Despite high smoking rates, there has been limited development of tobacco smoke exposure assessment and smoking cessation outreach strategies targeting the United States construction workforce. These workers have potentially increased occupational exposure to dusty work environments (e.g. asbestos, silica, particulates)and are at high risk for occupational lung disease. We report the prevalence of active and passive tobacco smoke exposure in a convenience sample of construction workers who visited a lunch truck / canteen at two construction sites.
A workplace tobacco smoke exposure assessment was undertaken with a convenience sample of 54 workers employed at two large construction sites. A questionnaire preloaded onto handheld devices was used to record questionnaire data. Salivary and hair samples for cotinine and nicotine assays were collected (reflecting short- and long-term smoke exposure, respectively). A telephone callback survey was administered 2 weeks after the site visit to assess use of smoking cessation resources provided during the assessment.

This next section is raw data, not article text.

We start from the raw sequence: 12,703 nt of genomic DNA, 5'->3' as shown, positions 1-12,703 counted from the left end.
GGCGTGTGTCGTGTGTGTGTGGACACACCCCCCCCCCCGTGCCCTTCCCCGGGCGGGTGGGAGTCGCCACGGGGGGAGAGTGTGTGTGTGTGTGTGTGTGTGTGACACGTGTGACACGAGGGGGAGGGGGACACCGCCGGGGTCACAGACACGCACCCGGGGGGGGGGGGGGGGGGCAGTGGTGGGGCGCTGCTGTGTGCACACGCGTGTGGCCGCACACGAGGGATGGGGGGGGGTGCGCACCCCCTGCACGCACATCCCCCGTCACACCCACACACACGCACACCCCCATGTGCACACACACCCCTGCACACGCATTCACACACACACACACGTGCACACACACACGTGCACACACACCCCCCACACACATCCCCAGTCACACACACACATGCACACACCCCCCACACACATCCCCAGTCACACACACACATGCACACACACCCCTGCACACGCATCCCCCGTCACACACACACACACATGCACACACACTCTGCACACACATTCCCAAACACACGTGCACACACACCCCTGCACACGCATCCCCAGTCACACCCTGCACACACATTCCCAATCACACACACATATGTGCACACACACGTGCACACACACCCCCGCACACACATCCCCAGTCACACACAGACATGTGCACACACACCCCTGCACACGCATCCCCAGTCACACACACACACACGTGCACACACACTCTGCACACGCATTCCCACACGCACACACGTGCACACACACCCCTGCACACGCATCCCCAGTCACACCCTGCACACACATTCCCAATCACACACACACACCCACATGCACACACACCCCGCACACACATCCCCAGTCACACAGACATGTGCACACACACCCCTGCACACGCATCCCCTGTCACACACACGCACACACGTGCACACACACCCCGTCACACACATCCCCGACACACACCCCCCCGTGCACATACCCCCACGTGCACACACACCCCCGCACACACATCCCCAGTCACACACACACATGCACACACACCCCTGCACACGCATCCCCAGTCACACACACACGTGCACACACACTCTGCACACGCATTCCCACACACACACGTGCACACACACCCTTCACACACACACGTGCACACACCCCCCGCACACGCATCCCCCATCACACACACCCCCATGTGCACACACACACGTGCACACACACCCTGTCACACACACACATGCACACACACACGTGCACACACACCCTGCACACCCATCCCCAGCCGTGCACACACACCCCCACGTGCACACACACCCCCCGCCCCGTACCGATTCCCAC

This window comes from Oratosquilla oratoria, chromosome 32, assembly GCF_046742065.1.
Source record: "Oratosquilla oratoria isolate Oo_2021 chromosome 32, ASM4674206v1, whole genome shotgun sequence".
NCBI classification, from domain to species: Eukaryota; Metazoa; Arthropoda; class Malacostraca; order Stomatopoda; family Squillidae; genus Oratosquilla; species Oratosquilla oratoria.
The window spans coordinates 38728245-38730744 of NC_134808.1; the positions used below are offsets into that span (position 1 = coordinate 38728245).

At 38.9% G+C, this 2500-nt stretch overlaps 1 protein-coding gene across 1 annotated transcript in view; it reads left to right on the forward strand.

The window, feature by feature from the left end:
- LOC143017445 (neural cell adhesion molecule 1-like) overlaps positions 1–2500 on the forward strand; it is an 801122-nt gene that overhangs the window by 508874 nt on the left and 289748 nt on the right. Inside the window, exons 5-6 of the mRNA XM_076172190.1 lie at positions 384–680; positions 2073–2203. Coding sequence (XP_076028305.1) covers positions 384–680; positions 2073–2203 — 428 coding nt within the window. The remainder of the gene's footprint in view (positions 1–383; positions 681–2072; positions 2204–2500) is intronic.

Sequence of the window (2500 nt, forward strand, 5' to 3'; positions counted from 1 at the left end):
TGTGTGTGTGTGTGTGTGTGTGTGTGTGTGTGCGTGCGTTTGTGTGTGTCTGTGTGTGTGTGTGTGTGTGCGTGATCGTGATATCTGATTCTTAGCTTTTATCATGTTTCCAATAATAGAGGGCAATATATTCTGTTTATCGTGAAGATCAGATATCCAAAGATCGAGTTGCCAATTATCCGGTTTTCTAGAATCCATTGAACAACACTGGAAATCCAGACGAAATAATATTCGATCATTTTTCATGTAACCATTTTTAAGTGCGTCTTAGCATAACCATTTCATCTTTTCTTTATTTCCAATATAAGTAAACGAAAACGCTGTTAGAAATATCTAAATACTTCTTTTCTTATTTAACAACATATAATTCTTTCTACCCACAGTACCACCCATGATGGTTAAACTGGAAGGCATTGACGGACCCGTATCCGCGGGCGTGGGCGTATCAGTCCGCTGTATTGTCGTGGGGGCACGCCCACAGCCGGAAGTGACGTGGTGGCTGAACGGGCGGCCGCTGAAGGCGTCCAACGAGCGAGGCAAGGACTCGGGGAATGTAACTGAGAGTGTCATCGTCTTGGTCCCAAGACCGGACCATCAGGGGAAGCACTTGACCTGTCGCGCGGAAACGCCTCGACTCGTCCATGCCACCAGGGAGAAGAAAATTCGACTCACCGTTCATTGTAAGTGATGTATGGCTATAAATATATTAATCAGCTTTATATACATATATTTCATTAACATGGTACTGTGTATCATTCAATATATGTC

Thirty-five percent of construction workers were self-reported never smokers, 28% former smokers, and 37% current smokers. Thirty-seven percent of never smokers and 40% of former smokers had biological samples suggesting passive tobacco smoke exposure (cutoff >3.0ng/mL for saliva and >0.23ng/mg for hair). Among smokers, 60% reported planning to stop smoking in 30 days, 95% reviewed the smoking cessation materials within 2 weeks after the site visit, and 85% shared and discussed those materials with family members.
We found evidence of passive tobacco smoke exposure among never and former smokers, as well as interest among current smokers for cessation resources. Workplace smoke cessation strategies that reduce tobacco use and exposure via innovative engagement methods (e.g. lunch truck) are needed.